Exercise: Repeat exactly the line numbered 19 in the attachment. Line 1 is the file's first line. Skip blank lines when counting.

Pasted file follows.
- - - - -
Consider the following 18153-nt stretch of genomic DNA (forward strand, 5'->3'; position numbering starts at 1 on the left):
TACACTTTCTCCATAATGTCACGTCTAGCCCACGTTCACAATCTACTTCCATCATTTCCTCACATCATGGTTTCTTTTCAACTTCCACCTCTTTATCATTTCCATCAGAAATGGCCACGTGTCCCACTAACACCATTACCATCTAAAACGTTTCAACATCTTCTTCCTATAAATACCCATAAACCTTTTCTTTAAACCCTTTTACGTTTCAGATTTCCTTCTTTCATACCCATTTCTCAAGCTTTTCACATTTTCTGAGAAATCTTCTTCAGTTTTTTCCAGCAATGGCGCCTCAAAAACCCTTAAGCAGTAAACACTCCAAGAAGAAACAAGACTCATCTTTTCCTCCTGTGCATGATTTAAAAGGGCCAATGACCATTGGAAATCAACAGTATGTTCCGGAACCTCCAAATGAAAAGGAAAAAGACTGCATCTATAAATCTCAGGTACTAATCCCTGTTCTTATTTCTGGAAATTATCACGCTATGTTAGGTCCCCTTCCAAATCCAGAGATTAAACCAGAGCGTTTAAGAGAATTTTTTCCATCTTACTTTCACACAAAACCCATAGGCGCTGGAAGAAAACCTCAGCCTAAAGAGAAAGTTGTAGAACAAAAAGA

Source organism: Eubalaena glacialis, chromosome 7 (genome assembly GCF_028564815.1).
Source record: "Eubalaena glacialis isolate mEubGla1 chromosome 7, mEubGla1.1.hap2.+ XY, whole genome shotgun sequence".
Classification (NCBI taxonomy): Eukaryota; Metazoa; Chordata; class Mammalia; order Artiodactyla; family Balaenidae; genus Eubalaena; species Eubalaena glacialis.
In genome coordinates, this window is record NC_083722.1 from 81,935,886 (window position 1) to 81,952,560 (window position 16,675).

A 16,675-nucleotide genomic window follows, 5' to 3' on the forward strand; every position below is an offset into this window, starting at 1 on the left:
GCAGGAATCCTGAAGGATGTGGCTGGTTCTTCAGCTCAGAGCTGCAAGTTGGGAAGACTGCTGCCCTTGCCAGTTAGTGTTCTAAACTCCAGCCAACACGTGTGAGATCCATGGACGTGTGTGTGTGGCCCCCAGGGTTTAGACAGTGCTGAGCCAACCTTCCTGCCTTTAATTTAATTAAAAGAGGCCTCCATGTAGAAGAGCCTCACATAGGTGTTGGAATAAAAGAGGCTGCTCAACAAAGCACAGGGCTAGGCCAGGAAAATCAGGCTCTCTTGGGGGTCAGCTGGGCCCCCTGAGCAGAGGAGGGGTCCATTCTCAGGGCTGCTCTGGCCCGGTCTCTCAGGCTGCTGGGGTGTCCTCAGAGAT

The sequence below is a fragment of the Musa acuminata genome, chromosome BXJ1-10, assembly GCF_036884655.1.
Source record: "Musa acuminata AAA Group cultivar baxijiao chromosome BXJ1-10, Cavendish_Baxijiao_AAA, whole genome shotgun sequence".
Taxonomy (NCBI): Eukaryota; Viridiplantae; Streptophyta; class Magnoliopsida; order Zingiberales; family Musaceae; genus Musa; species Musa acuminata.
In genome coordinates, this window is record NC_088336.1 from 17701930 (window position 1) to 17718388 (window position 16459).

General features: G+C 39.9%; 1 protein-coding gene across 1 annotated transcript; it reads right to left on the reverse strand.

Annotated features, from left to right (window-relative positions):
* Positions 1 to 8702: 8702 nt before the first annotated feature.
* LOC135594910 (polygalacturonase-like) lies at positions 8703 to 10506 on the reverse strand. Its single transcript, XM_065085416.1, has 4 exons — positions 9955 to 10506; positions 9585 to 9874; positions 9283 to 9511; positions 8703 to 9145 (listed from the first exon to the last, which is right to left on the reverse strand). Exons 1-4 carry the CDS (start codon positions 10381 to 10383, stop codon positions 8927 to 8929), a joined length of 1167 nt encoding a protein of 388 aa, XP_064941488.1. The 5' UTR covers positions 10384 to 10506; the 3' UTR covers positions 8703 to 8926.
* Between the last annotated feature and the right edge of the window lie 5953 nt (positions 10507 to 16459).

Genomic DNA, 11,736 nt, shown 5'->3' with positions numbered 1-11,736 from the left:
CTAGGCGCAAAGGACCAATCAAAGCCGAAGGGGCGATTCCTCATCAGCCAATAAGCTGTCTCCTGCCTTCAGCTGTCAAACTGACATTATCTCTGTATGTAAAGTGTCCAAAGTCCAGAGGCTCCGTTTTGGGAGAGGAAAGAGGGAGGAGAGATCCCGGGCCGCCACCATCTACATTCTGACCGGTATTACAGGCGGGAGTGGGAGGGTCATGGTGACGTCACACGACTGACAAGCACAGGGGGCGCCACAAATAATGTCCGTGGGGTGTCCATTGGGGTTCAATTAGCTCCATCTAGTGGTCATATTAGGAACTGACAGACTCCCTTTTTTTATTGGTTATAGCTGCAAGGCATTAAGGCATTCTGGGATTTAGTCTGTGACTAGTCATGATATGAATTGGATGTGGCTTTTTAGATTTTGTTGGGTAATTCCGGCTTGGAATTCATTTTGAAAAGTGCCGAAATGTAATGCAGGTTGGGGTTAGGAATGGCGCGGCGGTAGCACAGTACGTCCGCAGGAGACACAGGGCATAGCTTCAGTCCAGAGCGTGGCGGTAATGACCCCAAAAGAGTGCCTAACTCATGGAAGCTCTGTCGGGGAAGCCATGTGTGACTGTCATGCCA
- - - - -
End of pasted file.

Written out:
CTAGGCGCAAAGGACCAATCAAAGCCGAAGGGGCGATTCCTCATCAGCCAATAAGCTGTCTCCTGCCTTCAGCTGTCAAACTGACATTATCTCTGTATGTAAAGTGTCCAAAGTCCAGAGGCTCCGTTTTGGGAGAGGAAAGAGGGAGGAGAGATCCCGGGCCGCCACCATCTACATTCTGACCGGTATTACAGGCGGGAGTGGGAGGGTCATGGTGACGTCACACGACTGACAAGCACAGGGGGCGCCACAAATAATGTCCGTGGGGTGTCCATTGGGGTTCAATTAGCTCCATCTAGTGGTCATATTAGGAACTGACAGACTCCCTTTTTTTATTGGTTATAGCTGCAAGGCATTAAGGCATTCTGGGATTTAGTCTGTGACTAGTCATGATATGAATTGGATGTGGCTTTTTAGATTTTGTTGGGTAATTCCGGCTTGGAATTCATTTTGAAAAGTGCCGAAATGTAATGCAGGTTGGGGTTAGGAATGGCGCGGCGGTAGCACAGTACGTCCGCAGGAGACACAGGGCATAGCTTCAGTCCAGAGCGTGGCGGTAATGACCCCAAAAGAGTGCCTAACTCATGGAAGCTCTGTCGGGGAAGCCATGTGTGACTGTCATGCCA